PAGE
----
Erythrovirus B19

B19 virus is the type species of the genus Erythrovirus in the Parvovirinae family of parvoviruses. Parvoviruses infect vertebrates, including fish, birds, reptiles, and mammals. Several different parvoviruses have been identified in humans, including adeno-associated viruses (AAVs), Parv4, human bocavirus, and erythrovirus B19 (formerly parvovirus B19, PVB19).

Erythrovirus B19 (B19V) replicates to high titer and is cytotoxic to erythroid progenitor cells, which are rapidly dividing cells capable of supporting virus replication in peripheral blood and bone marrow. The virus is cytolytic and the infected cell dies. Thus, infection of erythroid progenitor cells suppresses the formation of red blood cells for 5-7 days following infection by the virus. In healthy humans whose red blood cells last for 160 days, this is not a serious event. However, in people suffering from chronic anemias, the inability to synthesize red blood cells for a week may be serious and sometimes fatal. In particular, patients with hemolytic anemia have a low hemoglobin concentration in the blood because their red blood cells have a short life span, only 15-20 days.4



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The number of persons in the U.S. population who test positive for B19V by 2-5 years is 5-10%, by 15 years - 50%, by 30 years - 60%, and by 60 years - 90%. Worldwide, these numbers are similar.5

After an incubation period of about 2 weeks, an infected child experiences typical viral, flu-like symptoms that may last 5-7 days. However, up to 20% of those infected may not experience any symptoms.5 In many individuals the infection passes largely unnoticed and may be accompanied by a range of mild symptoms including rash with a "slapped cheek" appearance, vomiting, aching joints and limbs, general malaise, and fatigue.3

Like rubella, transmission is predominantly by short droplets of short distances, as well as by direct contact with infected body fluids (e.g. saliva). The transmission is facilitated by coughing and sneezing and is highest before the onset of rash and joint pain. B19 virus can also be transmitted by injection or blood transfusion. Infection with B19V usually occurs only once with the production of lifelong neutralizing antibodies. Chronic infections do not occur.3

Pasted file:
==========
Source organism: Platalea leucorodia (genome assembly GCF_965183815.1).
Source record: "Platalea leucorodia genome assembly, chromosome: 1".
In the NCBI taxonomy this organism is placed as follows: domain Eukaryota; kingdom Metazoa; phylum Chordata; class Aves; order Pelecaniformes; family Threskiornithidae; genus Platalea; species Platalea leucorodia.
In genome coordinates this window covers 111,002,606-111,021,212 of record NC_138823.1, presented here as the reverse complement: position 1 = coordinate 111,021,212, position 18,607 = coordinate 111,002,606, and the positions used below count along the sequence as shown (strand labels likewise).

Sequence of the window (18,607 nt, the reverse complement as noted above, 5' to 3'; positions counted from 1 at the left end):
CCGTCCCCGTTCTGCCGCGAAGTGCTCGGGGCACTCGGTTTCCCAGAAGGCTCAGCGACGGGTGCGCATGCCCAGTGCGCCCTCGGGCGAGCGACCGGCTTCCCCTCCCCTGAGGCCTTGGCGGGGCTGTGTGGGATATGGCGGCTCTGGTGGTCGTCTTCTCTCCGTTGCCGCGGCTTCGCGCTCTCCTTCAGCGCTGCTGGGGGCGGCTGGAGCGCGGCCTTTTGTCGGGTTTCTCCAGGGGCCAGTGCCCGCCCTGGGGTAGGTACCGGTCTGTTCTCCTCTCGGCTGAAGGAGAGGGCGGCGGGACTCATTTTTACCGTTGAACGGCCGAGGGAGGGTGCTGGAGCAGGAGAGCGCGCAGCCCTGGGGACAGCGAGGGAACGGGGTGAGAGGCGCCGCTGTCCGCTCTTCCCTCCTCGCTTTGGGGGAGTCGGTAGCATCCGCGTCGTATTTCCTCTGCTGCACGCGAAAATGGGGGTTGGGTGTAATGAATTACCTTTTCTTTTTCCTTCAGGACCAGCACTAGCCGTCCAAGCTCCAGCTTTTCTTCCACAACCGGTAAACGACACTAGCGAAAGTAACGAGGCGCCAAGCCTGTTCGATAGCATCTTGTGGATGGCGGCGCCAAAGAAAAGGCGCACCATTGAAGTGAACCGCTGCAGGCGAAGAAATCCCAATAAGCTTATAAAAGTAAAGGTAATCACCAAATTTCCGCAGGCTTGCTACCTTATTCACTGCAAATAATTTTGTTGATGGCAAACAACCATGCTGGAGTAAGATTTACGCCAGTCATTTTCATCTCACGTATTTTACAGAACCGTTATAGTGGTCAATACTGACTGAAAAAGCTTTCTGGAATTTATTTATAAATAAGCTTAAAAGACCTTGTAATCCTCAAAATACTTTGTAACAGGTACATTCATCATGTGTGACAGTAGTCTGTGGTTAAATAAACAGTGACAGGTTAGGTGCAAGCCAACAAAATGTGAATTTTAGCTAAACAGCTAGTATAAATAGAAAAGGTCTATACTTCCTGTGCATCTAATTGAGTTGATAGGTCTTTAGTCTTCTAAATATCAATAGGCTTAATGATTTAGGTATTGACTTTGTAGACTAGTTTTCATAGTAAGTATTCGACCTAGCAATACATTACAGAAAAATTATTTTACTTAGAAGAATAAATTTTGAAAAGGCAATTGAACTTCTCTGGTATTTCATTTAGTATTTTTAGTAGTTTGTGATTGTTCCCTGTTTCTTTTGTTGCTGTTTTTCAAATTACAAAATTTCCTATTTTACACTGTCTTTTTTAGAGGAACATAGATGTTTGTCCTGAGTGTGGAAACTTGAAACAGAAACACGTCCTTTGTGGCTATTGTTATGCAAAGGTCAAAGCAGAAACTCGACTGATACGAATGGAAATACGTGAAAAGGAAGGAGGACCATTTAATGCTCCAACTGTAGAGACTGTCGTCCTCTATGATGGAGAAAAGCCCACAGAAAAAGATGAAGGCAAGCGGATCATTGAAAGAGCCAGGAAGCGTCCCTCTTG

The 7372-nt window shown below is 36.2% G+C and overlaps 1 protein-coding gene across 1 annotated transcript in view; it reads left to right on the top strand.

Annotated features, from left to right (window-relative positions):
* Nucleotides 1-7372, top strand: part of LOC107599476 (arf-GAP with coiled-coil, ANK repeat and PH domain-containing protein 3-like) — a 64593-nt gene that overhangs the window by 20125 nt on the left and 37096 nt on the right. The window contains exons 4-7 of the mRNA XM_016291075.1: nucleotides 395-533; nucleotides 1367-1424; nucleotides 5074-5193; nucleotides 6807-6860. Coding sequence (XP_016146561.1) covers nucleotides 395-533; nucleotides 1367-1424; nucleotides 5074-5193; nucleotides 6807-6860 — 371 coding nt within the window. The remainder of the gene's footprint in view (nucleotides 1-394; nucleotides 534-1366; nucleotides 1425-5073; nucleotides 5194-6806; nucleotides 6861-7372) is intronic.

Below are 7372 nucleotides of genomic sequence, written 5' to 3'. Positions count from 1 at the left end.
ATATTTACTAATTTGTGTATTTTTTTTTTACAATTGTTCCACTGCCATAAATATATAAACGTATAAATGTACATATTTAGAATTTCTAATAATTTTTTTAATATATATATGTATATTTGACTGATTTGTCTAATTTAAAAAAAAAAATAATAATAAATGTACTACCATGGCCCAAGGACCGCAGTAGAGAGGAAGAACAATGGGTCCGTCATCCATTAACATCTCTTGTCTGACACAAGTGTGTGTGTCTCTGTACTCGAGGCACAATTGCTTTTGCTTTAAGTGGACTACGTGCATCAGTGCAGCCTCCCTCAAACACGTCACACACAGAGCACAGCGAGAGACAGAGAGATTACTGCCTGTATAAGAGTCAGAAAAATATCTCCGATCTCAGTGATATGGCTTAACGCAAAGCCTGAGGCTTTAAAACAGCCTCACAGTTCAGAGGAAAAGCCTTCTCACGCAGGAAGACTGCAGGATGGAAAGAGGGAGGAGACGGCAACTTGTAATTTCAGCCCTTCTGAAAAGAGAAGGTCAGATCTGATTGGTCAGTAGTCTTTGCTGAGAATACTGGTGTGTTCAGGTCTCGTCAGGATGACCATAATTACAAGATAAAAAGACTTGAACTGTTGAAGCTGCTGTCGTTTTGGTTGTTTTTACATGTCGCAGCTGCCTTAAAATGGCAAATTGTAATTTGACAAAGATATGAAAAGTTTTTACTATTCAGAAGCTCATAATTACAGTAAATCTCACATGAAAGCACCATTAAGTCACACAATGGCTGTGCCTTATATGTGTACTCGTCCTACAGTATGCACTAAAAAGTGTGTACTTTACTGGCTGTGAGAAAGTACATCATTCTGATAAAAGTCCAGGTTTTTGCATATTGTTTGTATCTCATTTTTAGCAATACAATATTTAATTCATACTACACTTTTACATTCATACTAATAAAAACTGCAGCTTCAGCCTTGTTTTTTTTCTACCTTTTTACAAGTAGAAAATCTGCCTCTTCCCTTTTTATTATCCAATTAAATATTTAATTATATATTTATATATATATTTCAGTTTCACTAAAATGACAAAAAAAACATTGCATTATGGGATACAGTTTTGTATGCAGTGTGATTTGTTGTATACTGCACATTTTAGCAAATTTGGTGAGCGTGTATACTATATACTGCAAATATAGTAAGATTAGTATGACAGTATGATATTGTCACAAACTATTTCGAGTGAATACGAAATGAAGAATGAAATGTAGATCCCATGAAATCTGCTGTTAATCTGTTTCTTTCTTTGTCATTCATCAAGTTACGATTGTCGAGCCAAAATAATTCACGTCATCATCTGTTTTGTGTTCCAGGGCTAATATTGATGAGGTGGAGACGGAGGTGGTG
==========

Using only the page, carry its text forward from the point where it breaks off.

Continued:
Diseases

B19 virus is responsible for transient aplastic crisis in patients with a variety of hemolytic anemias, and is the causative agent of erythema infectiosum, a widespread childhood rash-like disease also referred to as "fifth disease." Intrauterine transmission of B19V from an infected mother to her fetus can result in hydrops fetalis (acute or chronic congenital anemia), particularly in the second trimester of pregnancy.1 In adults, B19V is also responsible for acute and chronic polyarthropathy (inflammation of the joints). Immunocompromised patients infected with B19V may develop chronic pure red cell aplasia.2

Complications of infection with B19V in immunocompromised children and adults include hepatitis, myocarditis, encephalitis, meningitis, and damage to small blood vessels. Erythrovirus B19 has been implicated as a causative agent in papillary thyroid carcinoma (thyroid cancer), lymphoblastic leukemia, and myeloblastic leukemia.7

As a consequence of its small genome and non-enveloped structure, B19V is resistant to many procedures used to inactivate viruses. The virus is stable in lipid solvents (ether, chloroform) but can be inactivated by formalin, Β-propiolactone and oxidizing agents. Gamma irradiation will also inactivate B19V. Although it is not quite as resistant to heat as other parvoviruses, transmission of B19V by heat-treated (at 56 °C for 60 min) blood products has been documented.2

Hand washing and avoiding sharing food or drinks may partially prevent the spread of erythrovirus B19.6

References

  1. Desk Encyclopedia of Human and Medical Virology. Brian W. J. Mahy, Marc H. V. van Regenmortel
  2. Transfusion Microbiology. John A. J. Barbara, Fiona A. M. Regan, Marcela Contreras
  3. Practical Transfusion Medicine. Michael F. Murphy, Derwood H. Pamphilon
  4. Viruses and human disease. James H. Strauss, Ellen G. Strauss
  5. Infectious disease: pathogenesis, prevention, and case studies By Nandini Shetty, Julian W. 'Tang, Julie Andrews; 6. Clinical Infectious Disease. David Schlossberg
  6. HPV and Other Infectious Agents in Cancer by Hans Krueger, Gavin Stuart



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